A pair of broker-dealers that were sued by insurers for participating in so-called stranger-originated annuity transactions fired back this week.
On Monday, Lifemark Securities Corp. filed a countersuit against Transamerica Life Insurance Co. in the U.S. District Court in Rhode Island. On the same day and in the same court, The Leaders Group Inc. filed its counterclaim against Western Reserve Life Assurance Co.
Both broker-dealers are suing for damages and attorneys' fees resulting from what the firms claim is the negligence of the insurance companies.
The countersuits are the latest salvos in what's been a yearlong running battle between the two insurers, the broker-dealers and their registered representatives. Attorney Joseph A. Caramadre of Cranston, R.I., and his business Estate Planning Resources Inc. are at the center of the imbroglio.
The insurers allege that Mr. Caramadre solicited terminally ill people through advertisements, offering them $2,000. Mr. Caramadre and other investors then purchased variable annuities with a death benefit rider on the sickly individuals' lives, the carriers claim.
The alleged scheme was a market play that gave investors the opportunity to get substantial returns from enhanced death benefits. At the very least, the investors would get their money back when annuitants died.
The insurers also accused Lifemark, The Leaders Group and a third broker-dealer (Fortune Financial Services Inc.) of fraud, unjust enrichment and negligence for allegedly having processed the variable annuities bought on the behalf of the sickly annuitants.
In their counterclaims, Lifemark and The Leaders Group denied the insurers' charges. Instead, the firms say that Transamerica and Western Reserve failed to ask about the annuitants' life expectancy or health condition.
Lifemark also claimed that Transamerica had been selling annuities in which the annuitants and investors were unrelated “for years.”
The Leaders Group and Lifemark claim they are entitled to be indemnified of their losses and costs due to the insurers' alleged negligence and errors.
“We have a contract between The Leaders Group and Western Reserve, and it has an indemnification provision,” said Deming Sherman, an attorney with Edwards Angell Palmer & Dodge LLP, who is representing The Leaders Group. “If there's something wrong here, and we get blamed for it, then we're indemnified. It's just that simple.”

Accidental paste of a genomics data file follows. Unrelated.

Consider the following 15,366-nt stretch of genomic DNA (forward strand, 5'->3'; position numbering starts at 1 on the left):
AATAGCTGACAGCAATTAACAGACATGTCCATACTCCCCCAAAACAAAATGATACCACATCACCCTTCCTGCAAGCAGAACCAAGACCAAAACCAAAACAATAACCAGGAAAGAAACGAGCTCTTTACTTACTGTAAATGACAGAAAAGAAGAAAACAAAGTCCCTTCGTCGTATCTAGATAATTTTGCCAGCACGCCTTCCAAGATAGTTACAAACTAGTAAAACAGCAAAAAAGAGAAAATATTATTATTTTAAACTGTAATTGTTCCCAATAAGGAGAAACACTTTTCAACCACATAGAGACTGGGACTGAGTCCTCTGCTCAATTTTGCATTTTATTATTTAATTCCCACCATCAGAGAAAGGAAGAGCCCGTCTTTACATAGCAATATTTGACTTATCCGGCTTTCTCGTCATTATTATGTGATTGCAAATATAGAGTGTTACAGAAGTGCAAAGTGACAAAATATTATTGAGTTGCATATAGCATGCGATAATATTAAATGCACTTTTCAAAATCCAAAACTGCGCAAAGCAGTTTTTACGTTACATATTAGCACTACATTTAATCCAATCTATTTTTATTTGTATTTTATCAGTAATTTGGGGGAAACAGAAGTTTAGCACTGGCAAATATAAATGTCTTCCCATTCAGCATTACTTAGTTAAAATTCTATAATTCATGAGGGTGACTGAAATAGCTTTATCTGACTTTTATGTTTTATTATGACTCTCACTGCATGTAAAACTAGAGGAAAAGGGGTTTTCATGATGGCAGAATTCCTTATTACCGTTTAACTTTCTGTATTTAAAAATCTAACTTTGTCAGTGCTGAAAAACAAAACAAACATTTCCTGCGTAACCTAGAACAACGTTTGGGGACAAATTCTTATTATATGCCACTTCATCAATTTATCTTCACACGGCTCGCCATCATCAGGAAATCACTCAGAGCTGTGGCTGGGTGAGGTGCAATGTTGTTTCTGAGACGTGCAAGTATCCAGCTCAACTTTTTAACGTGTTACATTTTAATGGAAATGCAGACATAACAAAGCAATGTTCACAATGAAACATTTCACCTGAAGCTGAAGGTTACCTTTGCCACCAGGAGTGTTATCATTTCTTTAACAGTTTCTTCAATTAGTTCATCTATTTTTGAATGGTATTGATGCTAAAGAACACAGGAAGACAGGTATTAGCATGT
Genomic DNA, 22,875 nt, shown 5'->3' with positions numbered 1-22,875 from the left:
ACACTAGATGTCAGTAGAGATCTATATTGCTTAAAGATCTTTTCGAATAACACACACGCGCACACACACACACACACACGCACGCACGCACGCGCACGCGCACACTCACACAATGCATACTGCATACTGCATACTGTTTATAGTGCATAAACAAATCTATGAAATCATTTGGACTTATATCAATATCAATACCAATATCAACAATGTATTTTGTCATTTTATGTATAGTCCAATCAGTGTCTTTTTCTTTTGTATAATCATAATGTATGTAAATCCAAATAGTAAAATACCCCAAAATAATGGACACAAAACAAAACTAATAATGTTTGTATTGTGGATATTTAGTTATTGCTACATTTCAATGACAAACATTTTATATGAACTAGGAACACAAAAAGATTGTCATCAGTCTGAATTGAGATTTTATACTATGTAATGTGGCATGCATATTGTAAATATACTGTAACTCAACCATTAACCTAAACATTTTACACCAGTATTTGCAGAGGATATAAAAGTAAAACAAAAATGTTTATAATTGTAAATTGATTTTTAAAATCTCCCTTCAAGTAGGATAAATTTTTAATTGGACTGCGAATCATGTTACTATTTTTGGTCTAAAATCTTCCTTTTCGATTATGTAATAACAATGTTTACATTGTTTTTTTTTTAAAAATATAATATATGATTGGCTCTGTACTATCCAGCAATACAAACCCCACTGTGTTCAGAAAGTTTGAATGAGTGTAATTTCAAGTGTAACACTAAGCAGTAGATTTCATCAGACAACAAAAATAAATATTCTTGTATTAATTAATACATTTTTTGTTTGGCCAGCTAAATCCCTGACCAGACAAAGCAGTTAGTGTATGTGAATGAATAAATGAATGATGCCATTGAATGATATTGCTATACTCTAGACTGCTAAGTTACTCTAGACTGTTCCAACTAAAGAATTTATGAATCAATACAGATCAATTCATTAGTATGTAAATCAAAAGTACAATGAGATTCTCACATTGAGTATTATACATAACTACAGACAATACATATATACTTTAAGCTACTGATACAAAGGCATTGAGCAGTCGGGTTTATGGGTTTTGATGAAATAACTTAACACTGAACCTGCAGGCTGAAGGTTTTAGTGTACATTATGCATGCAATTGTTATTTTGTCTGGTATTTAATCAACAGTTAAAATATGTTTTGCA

Lifemark also claims that Transamerica has breached its contractual obligations to Lifemark, acted in bad faith and breached its duty of good faith and fair dealing.
A call to Lifemark's attorney, Joseph V. Cavanagh Jr. of Blish & Cavanagh LLP, was not immediately returned.
The outcome of the cases will likely revolve around the brokers who are named defendants in the insurers’ suits: Edward L. Maggiacomo Jr., who is still with Lifemark; Edward J. Hanrahan, who is still with The Leaders Group; and Harrison S. Condit, who is no longer with Fortune Financial, according to Finra’s BrokerCheck.
“The question that will come up is, what role did the registered reps play in the actual sale and creation of the policies, and did they in fact go out and pick people off the street and lie about their health?” said Dennis J. Concilla, partner at Carlile Patchen and Murphy and head of the firm’s Securities Practice Group.
“If they did, then they can’t rely on that indemnity provision,” he added. “If they did everything that the insurance company told them to do, then they may be able to rely on the provision.”
Mr. Concilla is not working on this lawsuit but has worked with broker-dealers on cases concerning viaticals.
Calls to Anthony M. Traini, Mr. Maggiacomo’s attorney, and Robert G. Flanders Jr., the attorney for Mr. Caramadre, Mr. Hanrahan and Mr. Condit, were not immediately returned.
Fortune Financial has not filed a countersuit, and a call to the firm's attorney, Jeffrey S. Brenner of Nixon Peabody LLP, was not immediately returned. A call to Michael J. Daly, an attorney at Pierce Atwood LLP who is representing Western Reserve and Transamerica, was not immediately returned.
A hearing for the case is scheduled for Jan. 3.